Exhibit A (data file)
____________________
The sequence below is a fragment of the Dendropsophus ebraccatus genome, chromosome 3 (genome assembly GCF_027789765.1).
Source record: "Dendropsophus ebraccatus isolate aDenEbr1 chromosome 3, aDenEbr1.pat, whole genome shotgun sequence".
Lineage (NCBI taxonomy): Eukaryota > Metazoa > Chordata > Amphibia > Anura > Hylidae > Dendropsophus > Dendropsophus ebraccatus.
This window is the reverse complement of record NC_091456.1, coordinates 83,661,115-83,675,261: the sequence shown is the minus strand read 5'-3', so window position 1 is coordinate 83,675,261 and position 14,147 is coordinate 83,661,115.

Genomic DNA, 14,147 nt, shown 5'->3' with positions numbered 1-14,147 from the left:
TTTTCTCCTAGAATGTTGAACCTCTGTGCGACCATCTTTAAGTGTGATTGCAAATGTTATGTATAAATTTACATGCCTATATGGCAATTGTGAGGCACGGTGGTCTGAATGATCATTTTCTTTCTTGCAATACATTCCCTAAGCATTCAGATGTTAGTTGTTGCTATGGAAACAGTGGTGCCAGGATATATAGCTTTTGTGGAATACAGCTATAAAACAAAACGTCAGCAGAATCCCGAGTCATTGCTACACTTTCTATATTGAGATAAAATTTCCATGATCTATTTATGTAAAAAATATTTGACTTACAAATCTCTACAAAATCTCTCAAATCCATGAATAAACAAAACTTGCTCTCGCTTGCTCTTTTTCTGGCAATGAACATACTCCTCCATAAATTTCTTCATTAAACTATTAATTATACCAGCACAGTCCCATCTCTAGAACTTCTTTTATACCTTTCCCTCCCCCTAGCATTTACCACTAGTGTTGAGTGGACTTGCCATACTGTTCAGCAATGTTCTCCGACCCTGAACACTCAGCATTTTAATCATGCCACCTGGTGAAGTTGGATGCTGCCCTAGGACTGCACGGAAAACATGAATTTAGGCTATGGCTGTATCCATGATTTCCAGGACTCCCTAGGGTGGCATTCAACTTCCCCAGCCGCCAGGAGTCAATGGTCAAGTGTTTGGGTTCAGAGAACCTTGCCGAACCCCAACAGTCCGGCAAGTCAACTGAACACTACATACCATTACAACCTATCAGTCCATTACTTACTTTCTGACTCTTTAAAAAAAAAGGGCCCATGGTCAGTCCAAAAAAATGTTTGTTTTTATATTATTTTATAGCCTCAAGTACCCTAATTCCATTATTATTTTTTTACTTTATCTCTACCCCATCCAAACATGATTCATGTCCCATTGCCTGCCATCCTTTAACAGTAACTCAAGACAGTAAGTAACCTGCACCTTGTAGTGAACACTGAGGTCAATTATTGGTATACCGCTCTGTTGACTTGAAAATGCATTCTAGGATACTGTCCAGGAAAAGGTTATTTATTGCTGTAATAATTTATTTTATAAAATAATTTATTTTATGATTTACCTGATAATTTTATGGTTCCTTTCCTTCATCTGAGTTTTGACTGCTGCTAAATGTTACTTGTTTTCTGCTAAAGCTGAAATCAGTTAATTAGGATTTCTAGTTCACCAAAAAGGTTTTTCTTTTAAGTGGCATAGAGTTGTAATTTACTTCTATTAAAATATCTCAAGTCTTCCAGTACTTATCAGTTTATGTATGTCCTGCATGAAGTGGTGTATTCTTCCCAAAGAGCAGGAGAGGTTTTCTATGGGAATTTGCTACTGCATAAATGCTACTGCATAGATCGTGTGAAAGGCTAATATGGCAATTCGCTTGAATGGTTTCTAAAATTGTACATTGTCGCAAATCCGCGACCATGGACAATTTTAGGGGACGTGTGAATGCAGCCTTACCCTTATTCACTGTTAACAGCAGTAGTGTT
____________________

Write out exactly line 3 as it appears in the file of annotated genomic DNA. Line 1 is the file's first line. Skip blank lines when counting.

Lineage (NCBI taxonomy): Eukaryota > Metazoa > Chordata > Amphibia > Anura > Hylidae > Dendropsophus > Dendropsophus ebraccatus.